If you’re wanting to know how to best support your Asperger/autistic loved one, check out these tips from M. Kelter at Invisible Strings:
– Avoid repeatedly pressuring someone to accept their spectrum diagnosis. If they are expressing a lot of negativity about it, pressure can make someone less likely to accept the diagnosis, not more likely.
– If you find that offering upbeat descriptions triggers angry reactions, it can be helpful to avoid words/phrases that might be perceived as “positive” and replace them with alternate phrases that are more generic and neutral (at least early on).
– Listen, not only to how a person describes their own life, but to how they describe other people. If it sounds like they are idealizing others, that is going to be a major source of self-loathing. To the extent that you can, try to bring some clarity to these issues by countering with neutral, objective explanations for social behavior.
– Prioritize. If the diagnosis is a source of anger, but it’s lumped in with depression and other emotional difficulties…consider working through some of the other issues first. Diagnosis acceptance may very well be easier if it is preceded by self-acceptance.
– Be patient; acceptance of diagnosis/differences may take some time. I know it’s deeply painful to see someone you love struggle with self hatred, but (to the appropriate degree) it’s important to give them the freedom and emotional space to just be so that they can sort through these shifting internal landscapes.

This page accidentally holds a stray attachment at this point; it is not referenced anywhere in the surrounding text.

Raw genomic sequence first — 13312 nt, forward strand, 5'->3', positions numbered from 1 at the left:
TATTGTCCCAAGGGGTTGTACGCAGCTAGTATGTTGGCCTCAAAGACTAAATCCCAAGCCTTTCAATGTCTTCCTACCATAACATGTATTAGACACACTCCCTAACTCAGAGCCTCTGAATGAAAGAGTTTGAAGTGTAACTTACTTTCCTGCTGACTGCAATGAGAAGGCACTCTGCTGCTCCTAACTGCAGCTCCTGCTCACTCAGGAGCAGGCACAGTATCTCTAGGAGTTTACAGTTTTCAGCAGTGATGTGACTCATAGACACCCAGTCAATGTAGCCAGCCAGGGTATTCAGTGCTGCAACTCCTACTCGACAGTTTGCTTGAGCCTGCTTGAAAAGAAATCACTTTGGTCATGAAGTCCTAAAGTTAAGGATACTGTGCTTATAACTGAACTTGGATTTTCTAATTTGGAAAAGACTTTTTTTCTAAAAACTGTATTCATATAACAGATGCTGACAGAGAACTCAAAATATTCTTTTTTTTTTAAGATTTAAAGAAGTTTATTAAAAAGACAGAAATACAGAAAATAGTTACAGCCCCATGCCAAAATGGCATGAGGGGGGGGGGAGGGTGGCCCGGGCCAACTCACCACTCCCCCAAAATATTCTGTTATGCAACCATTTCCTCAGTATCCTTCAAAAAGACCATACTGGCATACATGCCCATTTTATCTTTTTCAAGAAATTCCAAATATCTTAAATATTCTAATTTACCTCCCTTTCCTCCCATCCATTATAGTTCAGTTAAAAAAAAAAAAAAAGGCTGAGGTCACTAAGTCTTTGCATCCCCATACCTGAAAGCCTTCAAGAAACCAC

Imagine that, for weeks, you’ve been noticing you don’t feel quite the same.
You’re coughing, feeling nauseous, sweating, and you get the chills.
One day you stumble across an article on the symptoms of cancer, and it dawns on you that a lot of your symptoms match.
You are now aware of the problem.
But it can’t be! You’ve always been healthy, eaten right, exercised!
So you struggle with denial of the problem. Over time, however, you accept that you’ve probably got cancer. You got to an oncologist who confirms that problem.
You have now accepted the problem.
You research everything possible. You meet with experts, you get help.
Your oncologist informs you, after a few months of treatment, that your cancer is in remission.
You’ve taken responsibility.
Awareness, Acceptance, and Responsibility. These 3 Stress and Depression busters can save your life!
Your thoughts? Leave your comments below!